The Philippines’ government has applauded Concentrix Corporation’s choice to forego tax benefits in favor of allowing its employees to work from home for the foreseeable future. Subsidizing outsourcers’ profits, the country believes, does little to help the local economy.
The Philippines implemented extended and severe COVID-19 lockdowns, prompting the country’s large BPO sector to swiftly adjust to working from home. The government of the country backed this decision by continuing to provide pre-COVID incentives to outsourcers with offices in select special economic zones.
Subsidies were later abolished, and the necessity to operate out of special economic zones was reinstated.
According to a statement released by the Philippines Department of Finance, Concentrix said last week that it will continue to enable its employees to work from home despite the fact that doing so would result in the company losing its subsidy eligibility.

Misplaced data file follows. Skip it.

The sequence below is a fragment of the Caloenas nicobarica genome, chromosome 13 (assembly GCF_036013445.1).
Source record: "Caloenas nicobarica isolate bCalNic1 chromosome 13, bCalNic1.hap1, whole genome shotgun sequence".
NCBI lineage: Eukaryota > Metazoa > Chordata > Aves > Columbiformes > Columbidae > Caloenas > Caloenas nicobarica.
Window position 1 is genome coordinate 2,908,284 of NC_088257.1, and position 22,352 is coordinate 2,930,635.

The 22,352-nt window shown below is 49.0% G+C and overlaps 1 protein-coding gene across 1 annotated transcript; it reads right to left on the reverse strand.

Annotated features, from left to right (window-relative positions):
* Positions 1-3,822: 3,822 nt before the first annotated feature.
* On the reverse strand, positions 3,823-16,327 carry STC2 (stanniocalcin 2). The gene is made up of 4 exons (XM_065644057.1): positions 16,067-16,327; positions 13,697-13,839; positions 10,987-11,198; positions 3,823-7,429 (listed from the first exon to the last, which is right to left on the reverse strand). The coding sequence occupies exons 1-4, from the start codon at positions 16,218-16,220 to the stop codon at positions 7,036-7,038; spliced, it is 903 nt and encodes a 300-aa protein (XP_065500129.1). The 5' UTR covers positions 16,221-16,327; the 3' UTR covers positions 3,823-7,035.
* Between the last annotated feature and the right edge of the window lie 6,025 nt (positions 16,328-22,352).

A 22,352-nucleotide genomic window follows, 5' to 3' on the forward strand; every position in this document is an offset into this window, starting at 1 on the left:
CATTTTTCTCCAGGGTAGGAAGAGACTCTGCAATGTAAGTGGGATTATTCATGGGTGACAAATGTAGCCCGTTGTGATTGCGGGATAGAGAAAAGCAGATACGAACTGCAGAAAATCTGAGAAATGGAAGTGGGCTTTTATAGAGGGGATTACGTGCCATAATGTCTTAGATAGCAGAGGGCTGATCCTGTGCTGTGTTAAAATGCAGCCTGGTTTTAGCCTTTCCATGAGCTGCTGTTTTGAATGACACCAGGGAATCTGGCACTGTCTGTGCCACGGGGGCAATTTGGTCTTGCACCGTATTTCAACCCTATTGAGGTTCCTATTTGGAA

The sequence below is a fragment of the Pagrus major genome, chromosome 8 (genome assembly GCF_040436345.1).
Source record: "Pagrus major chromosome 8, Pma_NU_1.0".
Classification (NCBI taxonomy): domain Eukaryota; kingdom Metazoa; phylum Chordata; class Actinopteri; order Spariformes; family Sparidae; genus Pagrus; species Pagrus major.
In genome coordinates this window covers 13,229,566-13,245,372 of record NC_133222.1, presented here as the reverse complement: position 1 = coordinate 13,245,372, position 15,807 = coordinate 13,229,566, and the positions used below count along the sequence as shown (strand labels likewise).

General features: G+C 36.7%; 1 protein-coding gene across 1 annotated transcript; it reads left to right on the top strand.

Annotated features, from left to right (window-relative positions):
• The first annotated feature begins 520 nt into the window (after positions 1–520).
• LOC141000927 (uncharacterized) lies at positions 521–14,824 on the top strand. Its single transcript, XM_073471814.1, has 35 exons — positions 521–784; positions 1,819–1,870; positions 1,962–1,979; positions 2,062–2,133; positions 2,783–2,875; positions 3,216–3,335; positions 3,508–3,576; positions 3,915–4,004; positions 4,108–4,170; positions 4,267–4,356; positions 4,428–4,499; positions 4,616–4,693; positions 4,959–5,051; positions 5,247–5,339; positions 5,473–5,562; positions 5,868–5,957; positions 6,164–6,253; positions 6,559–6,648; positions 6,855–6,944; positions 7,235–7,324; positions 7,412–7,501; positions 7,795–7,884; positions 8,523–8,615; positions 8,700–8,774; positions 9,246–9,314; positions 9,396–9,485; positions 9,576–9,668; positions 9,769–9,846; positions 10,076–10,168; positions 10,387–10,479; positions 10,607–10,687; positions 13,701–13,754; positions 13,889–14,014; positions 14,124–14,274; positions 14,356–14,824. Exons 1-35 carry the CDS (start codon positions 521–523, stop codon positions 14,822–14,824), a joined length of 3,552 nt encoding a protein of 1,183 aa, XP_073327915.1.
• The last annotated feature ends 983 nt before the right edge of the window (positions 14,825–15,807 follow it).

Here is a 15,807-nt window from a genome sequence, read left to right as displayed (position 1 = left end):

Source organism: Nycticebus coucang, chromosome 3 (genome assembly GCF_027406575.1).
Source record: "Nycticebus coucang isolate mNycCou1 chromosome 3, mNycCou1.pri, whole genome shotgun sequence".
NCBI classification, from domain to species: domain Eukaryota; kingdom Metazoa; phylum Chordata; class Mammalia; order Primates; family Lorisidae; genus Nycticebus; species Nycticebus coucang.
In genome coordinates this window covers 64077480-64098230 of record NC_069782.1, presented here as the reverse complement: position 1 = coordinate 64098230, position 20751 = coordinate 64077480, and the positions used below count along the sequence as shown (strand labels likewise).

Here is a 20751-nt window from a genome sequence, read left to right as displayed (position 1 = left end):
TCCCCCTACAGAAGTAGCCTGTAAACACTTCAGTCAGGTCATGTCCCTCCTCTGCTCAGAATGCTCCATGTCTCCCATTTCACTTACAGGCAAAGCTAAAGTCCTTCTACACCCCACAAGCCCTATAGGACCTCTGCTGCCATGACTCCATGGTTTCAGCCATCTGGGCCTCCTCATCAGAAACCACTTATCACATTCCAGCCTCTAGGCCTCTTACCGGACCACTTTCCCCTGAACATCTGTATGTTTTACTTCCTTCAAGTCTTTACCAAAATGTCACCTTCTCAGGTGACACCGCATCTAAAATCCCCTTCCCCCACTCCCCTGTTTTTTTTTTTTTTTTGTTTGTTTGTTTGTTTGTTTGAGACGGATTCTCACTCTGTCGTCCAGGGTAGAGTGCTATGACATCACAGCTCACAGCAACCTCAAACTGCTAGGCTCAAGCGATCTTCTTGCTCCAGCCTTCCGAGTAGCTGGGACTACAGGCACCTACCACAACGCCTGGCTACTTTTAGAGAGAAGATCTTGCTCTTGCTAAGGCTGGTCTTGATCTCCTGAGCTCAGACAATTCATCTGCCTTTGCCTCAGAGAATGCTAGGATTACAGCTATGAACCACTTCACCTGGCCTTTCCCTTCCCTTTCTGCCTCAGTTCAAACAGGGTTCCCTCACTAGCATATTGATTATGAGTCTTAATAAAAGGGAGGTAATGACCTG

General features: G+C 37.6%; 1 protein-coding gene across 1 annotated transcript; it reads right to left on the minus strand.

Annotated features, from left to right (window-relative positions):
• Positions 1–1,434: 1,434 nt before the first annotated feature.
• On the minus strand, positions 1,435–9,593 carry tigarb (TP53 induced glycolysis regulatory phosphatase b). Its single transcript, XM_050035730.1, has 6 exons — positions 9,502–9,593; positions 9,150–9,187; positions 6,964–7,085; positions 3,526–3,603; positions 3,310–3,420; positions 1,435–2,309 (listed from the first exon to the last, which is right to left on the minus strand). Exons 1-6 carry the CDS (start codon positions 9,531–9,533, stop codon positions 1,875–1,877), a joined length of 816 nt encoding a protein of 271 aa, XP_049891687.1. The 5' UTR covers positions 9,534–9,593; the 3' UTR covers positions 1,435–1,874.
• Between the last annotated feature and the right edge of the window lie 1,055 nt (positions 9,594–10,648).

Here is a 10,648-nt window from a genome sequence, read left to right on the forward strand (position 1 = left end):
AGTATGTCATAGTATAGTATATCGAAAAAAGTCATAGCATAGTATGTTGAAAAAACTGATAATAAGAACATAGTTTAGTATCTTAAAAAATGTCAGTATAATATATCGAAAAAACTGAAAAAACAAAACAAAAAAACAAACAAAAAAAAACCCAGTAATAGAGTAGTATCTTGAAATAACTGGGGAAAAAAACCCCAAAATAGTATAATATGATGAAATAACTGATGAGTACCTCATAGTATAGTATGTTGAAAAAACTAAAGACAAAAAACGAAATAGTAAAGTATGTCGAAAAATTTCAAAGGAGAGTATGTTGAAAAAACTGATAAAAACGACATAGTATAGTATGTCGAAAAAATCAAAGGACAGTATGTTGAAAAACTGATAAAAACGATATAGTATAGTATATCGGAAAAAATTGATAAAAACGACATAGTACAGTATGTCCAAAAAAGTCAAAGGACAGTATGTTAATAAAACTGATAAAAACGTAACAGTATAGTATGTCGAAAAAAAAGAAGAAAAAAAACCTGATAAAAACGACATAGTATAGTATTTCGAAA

“This goes to show that tax perks are not that important to investors doing business in the Philippines. By giving up their incentives, the opportunity cost to the government of these incentives will be minimized, which will make us more efficient in utilizing the government’s resources critical in our ongoing economic recovery efforts.”Juvy Danofrata, Assistant Secretary and Head, FIRB
Concentrix’s employees aren’t merely allowed to work from home. In some Philippines areas, the firm has developed “hubs.” The hubs provide workstations that local media reports are utilised as temporary workspaces when employees’ residences lose power or internet connectivity. The hubs also provide local IT support and a space for ad hoc cooperation like training and team meetings.
Concentrix isn’t the only company that uses a hub concept. Call centres don’t pay well, and worker turnover is common. Some companies have utilized hubs to lower their lease expenses while simultaneously saving money for their employees by decreasing commutes and picking locations where food, coffee, and parking are less expensive than in business parks or downtown areas.
The expense of constructing a hub can soon pay for itself if such a move cuts attrition by even a few percent.
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